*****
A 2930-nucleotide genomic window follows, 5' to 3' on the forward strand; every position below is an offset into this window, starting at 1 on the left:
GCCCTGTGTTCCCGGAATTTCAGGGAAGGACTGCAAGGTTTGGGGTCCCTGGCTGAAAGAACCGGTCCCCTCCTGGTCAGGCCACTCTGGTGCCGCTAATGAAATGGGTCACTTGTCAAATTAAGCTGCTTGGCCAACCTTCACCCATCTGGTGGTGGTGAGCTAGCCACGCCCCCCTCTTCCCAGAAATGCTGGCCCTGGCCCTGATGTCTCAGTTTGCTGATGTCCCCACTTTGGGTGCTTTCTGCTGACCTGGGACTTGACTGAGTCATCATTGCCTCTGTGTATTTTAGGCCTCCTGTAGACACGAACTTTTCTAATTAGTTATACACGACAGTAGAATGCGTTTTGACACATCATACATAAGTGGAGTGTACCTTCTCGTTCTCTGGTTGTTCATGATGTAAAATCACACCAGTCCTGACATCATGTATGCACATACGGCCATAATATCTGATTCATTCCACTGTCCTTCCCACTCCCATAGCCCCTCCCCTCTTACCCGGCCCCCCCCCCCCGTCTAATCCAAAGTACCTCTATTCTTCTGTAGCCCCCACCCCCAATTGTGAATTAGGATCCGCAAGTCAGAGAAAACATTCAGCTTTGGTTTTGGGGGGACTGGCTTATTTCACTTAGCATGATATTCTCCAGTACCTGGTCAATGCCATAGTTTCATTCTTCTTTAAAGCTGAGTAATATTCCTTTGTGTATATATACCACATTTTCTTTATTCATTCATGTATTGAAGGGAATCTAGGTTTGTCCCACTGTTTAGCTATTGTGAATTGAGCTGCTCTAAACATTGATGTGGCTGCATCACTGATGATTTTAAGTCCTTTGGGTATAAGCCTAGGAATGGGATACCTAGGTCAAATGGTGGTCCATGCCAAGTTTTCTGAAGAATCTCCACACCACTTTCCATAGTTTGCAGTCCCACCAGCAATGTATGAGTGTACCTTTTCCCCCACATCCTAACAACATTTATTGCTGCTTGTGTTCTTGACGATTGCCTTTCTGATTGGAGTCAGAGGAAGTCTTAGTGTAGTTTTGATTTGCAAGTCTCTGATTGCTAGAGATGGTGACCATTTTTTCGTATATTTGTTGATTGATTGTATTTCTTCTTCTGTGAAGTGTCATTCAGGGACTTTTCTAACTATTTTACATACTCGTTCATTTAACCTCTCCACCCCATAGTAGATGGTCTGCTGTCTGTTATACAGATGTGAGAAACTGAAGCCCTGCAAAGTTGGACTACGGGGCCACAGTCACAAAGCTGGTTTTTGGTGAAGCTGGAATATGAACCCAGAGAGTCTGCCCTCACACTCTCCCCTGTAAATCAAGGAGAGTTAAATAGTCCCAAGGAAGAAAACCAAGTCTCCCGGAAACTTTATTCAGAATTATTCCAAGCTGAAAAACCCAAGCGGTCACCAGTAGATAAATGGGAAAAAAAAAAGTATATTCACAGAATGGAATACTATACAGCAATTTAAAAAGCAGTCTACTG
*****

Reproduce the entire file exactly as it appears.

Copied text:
A 2930-nucleotide genomic window follows, 5' to 3' on the forward strand; every position below is an offset into this window, starting at 1 on the left:
GCCCTGTGTTCCCGGAATTTCAGGGAAGGACTGCAAGGTTTGGGGTCCCTGGCTGAAAGAACCGGTCCCCTCCTGGTCAGGCCACTCTGGTGCCGCTAATGAAATGGGTCACTTGTCAAATTAAGCTGCTTGGCCAACCTTCACCCATCTGGTGGTGGTGAGCTAGCCACGCCCCCCTCTTCCCAGAAATGCTGGCCCTGGCCCTGATGTCTCAGTTTGCTGATGTCCCCACTTTGGGTGCTTTCTGCTGACCTGGGACTTGACTGAGTCATCATTGCCTCTGTGTATTTTAGGCCTCCTGTAGACACGAACTTTTCTAATTAGTTATACACGACAGTAGAATGCGTTTTGACACATCATACATAAGTGGAGTGTACCTTCTCGTTCTCTGGTTGTTCATGATGTAAAATCACACCAGTCCTGACATCATGTATGCACATACGGCCATAATATCTGATTCATTCCACTGTCCTTCCCACTCCCATAGCCCCTCCCCTCTTACCCGGCCCCCCCCCCCCGTCTAATCCAAAGTACCTCTATTCTTCTGTAGCCCCCACCCCCAATTGTGAATTAGGATCCGCAAGTCAGAGAAAACATTCAGCTTTGGTTTTGGGGGGACTGGCTTATTTCACTTAGCATGATATTCTCCAGTACCTGGTCAATGCCATAGTTTCATTCTTCTTTAAAGCTGAGTAATATTCCTTTGTGTATATATACCACATTTTCTTTATTCATTCATGTATTGAAGGGAATCTAGGTTTGTCCCACTGTTTAGCTATTGTGAATTGAGCTGCTCTAAACATTGATGTGGCTGCATCACTGATGATTTTAAGTCCTTTGGGTATAAGCCTAGGAATGGGATACCTAGGTCAAATGGTGGTCCATGCCAAGTTTTCTGAAGAATCTCCACACCACTTTCCATAGTTTGCAGTCCCACCAGCAATGTATGAGTGTACCTTTTCCCCCACATCCTAACAACATTTATTGCTGCTTGTGTTCTTGACGATTGCCTTTCTGATTGGAGTCAGAGGAAGTCTTAGTGTAGTTTTGATTTGCAAGTCTCTGATTGCTAGAGATGGTGACCATTTTTTCGTATATTTGTTGATTGATTGTATTTCTTCTTCTGTGAAGTGTCATTCAGGGACTTTTCTAACTATTTTACATACTCGTTCATTTAACCTCTCCACCCCATAGTAGATGGTCTGCTGTCTGTTATACAGATGTGAGAAACTGAAGCCCTGCAAAGTTGGACTACGGGGCCACAGTCACAAAGCTGGTTTTTGGTGAAGCTGGAATATGAACCCAGAGAGTCTGCCCTCACACTCTCCCCTGTAAATCAAGGAGAGTTAAATAGTCCCAAGGAAGAAAACCAAGTCTCCCGGAAACTTTATTCAGAATTATTCCAAGCTGAAAAACCCAAGCGGTCACCAGTAGATAAATGGGAAAAAAAAAAGTATATTCACAGAATGGAATACTATACAGCAATTTAAAAAGCAGTCTACTG